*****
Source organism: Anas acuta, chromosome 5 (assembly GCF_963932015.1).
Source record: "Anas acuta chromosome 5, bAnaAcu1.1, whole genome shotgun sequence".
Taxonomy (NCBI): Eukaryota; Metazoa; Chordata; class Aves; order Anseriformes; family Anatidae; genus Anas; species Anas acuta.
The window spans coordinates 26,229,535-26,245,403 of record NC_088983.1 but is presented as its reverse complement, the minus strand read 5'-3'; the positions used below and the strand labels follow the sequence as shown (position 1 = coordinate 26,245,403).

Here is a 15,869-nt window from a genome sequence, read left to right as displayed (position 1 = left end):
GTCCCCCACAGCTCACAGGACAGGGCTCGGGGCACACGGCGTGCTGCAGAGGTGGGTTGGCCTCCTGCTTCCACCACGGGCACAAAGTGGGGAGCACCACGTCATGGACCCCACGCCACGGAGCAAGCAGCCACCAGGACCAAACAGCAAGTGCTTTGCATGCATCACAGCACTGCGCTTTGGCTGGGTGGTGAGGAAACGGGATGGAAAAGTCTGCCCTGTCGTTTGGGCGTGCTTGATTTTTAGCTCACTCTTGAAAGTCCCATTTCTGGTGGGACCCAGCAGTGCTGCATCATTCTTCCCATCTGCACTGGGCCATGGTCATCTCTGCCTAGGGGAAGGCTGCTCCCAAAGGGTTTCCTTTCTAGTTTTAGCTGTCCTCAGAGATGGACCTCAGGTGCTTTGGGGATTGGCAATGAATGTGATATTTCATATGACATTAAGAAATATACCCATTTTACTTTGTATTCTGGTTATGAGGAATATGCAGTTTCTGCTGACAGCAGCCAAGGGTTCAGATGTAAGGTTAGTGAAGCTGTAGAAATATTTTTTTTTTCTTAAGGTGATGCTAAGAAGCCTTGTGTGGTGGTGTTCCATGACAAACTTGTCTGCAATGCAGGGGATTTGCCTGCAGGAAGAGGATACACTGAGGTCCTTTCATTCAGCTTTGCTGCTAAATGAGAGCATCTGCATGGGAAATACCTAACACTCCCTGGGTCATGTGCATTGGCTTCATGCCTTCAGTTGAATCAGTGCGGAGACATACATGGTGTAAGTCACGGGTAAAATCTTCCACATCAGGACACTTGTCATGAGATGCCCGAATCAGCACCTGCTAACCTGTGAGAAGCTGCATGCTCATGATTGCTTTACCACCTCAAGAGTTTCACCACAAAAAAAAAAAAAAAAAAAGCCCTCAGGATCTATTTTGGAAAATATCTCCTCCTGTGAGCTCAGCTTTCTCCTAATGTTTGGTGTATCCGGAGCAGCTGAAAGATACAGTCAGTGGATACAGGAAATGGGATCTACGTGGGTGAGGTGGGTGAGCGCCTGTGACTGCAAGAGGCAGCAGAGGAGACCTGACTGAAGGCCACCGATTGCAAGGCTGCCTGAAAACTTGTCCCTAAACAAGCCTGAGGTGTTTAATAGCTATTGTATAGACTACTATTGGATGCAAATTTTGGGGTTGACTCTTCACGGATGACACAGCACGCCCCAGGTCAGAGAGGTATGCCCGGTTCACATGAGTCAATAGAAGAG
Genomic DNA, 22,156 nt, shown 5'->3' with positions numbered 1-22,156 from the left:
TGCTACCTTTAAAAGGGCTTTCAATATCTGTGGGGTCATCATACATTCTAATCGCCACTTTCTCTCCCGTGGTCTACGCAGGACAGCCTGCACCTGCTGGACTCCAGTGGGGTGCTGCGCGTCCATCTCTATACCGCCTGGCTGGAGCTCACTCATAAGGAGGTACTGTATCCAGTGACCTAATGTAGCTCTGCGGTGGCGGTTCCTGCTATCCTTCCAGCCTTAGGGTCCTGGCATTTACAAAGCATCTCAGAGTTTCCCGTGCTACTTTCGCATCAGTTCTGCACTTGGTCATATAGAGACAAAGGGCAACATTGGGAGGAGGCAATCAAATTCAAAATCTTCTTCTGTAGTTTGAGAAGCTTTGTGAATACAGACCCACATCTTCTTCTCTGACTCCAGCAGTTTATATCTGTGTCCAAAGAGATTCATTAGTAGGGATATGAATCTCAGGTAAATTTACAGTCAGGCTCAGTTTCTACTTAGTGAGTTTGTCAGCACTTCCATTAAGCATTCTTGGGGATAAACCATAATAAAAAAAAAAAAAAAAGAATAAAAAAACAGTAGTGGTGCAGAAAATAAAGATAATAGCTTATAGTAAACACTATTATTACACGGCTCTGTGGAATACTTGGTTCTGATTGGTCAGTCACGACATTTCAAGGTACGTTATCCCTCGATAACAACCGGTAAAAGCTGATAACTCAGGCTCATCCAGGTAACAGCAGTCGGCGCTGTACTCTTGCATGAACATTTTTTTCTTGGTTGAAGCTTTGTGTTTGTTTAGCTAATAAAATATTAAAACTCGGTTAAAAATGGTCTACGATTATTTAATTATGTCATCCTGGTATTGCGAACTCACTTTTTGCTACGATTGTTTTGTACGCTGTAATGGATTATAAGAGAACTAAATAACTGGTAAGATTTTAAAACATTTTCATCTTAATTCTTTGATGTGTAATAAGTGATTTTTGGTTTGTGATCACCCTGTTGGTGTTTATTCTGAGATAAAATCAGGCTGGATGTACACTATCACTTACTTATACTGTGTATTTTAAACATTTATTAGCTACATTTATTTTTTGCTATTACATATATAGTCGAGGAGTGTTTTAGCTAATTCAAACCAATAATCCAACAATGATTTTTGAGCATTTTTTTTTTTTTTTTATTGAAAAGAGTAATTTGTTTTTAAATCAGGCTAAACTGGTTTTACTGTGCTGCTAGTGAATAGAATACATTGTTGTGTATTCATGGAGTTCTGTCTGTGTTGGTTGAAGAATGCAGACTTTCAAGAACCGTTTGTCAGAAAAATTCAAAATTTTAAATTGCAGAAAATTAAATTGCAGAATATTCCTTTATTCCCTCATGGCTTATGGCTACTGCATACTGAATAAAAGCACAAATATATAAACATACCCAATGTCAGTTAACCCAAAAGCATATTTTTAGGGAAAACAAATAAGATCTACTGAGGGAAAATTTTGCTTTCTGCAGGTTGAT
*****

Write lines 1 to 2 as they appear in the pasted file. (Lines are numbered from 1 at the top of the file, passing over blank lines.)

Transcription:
Source organism: Anas acuta, chromosome 5 (assembly GCF_963932015.1).
Source record: "Anas acuta chromosome 5, bAnaAcu1.1, whole genome shotgun sequence".